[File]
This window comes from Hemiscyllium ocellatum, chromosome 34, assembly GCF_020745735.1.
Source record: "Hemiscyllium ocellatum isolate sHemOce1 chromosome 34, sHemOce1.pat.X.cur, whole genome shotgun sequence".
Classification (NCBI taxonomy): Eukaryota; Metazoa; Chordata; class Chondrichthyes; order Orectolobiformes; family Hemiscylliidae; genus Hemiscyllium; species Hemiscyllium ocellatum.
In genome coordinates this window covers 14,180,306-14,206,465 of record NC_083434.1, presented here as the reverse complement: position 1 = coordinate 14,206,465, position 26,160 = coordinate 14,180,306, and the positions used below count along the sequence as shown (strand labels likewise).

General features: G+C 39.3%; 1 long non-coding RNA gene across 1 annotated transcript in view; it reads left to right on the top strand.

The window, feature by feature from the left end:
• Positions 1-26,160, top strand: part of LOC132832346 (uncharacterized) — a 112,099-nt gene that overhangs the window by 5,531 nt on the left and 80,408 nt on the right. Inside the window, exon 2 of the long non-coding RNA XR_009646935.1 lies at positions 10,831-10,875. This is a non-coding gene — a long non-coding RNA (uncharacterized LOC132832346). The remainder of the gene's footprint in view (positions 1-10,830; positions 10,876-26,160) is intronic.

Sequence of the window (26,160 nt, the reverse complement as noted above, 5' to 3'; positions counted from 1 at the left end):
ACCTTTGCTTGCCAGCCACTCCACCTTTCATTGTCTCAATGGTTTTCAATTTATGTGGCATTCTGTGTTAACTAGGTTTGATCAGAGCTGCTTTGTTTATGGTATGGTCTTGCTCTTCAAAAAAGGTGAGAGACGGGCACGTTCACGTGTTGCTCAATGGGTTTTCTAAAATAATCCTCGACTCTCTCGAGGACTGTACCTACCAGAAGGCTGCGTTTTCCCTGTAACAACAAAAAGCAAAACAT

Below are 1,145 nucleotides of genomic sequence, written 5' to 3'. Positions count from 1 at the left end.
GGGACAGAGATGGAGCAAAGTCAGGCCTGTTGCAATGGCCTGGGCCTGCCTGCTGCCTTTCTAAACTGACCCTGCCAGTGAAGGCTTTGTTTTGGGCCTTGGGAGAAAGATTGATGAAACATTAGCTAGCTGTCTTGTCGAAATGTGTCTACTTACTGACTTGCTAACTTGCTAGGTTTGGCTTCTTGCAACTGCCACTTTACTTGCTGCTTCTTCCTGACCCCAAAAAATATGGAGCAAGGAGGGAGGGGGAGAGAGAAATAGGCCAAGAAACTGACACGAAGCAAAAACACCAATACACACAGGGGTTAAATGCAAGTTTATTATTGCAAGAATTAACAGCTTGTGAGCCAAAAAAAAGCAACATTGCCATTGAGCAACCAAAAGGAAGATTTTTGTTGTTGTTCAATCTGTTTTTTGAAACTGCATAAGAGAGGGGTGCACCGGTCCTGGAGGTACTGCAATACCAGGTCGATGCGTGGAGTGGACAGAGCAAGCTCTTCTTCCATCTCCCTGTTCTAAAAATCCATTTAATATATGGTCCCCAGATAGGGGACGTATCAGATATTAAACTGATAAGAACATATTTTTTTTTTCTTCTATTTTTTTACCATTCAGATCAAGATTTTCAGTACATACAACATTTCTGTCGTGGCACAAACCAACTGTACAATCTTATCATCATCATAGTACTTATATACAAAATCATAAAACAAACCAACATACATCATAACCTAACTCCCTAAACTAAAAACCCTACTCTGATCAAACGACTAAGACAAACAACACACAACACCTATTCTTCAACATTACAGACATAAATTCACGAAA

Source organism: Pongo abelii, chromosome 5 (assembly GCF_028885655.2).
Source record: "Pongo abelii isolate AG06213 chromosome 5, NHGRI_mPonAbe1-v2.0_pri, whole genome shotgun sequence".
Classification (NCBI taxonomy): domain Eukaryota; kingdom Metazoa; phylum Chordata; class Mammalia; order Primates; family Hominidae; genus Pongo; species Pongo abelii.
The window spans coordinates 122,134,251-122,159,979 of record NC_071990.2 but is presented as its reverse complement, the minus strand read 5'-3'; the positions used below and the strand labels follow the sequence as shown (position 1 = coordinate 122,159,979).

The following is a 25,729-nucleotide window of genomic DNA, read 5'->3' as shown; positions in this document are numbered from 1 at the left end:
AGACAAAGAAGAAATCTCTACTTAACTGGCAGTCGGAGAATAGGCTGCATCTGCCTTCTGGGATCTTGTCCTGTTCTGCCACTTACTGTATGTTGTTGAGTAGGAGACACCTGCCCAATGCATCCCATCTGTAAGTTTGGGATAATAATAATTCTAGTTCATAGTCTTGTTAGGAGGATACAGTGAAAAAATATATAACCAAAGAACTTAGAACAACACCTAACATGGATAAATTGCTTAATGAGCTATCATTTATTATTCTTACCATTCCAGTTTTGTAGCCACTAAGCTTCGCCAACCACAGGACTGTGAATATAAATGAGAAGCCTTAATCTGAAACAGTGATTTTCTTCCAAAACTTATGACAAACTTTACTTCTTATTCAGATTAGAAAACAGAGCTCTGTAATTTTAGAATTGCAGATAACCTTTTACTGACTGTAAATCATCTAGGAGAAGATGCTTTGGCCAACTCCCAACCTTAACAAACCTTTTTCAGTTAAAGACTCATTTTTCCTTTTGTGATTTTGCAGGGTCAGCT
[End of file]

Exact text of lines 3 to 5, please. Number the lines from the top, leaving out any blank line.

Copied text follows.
Classification (NCBI taxonomy): Eukaryota; Metazoa; Chordata; class Chondrichthyes; order Orectolobiformes; family Hemiscylliidae; genus Hemiscyllium; species Hemiscyllium ocellatum.
In genome coordinates this window covers 14,180,306-14,206,465 of record NC_083434.1, presented here as the reverse complement: position 1 = coordinate 14,206,465, position 26,160 = coordinate 14,180,306, and the positions used below count along the sequence as shown (strand labels likewise).

General features: G+C 39.3%; 1 long non-coding RNA gene across 1 annotated transcript in view; it reads left to right on the top strand.